View of Mono Lake from the Visitor's Center. 2 islands are visible, the left (black one) Negit, a volcanic crater, and the right Paoha, formed by magma .
We took everybody to Mono Lake, about half an hour north of Mammoth Lakes
to see this special inland salt lake. We went to the nice Visitor Center and down to the lake. At the lakeshore, we saw millions of black brine fly, and lots of seagulls eating them! There were also many Wilson's Pharalopes, they walked or dance around the water, and had a feast of the alkali flies and fly larvae. The seagulls would chase the clouds of flies, and snapped their beaks at them, just like we saw in the movie in the Visitor Center. The flies, although numerous, were not interested in people and did not seem as gross as otherwise this amount of flies would surely be. The water is at least 3 times more salty than the Pacific Ocean, because this is an inland lake with no outlets. The brine flies and brine shrimps are the special inhabitants of this lake, no fishes, but lots of birds migrate and stop here. The seagulls actually breed here, seems a strange thing to see seagulls so far away from the ocean.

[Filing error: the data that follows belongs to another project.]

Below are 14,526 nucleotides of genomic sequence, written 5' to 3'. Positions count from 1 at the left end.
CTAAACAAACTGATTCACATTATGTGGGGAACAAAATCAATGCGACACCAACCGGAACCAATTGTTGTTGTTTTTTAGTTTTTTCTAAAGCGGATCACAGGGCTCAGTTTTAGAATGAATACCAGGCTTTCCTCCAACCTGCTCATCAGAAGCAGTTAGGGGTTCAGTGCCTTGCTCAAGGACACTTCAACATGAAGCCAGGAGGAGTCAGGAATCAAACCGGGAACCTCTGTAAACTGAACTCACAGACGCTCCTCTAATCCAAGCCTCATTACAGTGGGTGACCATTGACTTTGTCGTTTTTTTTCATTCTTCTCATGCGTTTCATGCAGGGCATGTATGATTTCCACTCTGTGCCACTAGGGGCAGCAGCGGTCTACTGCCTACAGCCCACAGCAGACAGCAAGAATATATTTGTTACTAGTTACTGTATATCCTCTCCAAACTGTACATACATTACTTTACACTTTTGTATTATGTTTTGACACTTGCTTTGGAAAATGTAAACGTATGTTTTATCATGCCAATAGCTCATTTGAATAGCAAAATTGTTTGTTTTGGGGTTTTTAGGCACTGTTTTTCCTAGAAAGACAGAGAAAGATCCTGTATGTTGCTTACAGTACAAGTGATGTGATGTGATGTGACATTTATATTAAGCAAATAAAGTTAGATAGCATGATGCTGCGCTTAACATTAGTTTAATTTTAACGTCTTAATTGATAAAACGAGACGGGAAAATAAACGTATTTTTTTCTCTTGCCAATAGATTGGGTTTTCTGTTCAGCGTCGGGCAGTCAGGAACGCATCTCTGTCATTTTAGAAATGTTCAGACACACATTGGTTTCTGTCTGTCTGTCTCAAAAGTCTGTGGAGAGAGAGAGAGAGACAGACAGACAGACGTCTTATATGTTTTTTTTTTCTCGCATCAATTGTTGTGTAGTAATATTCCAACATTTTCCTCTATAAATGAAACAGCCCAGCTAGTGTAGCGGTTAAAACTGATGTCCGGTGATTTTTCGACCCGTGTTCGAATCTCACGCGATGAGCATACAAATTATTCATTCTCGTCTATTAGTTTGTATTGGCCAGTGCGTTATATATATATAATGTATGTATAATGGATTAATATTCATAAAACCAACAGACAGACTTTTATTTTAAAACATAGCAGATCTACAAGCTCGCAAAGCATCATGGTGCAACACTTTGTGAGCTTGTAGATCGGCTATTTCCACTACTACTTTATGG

In the evening, Eric, who was here in Mammoth with his friends for the weekend, stopped by to say hi to Larry and Cindy, since they hadn't met before. It's real treat to score another travbuddy meeting!
We looked at photo slideshows of Larry and Cindy's trip with commentaries, it was great to get a taste of what we are about to see, and to take notes on what we should not miss when we go!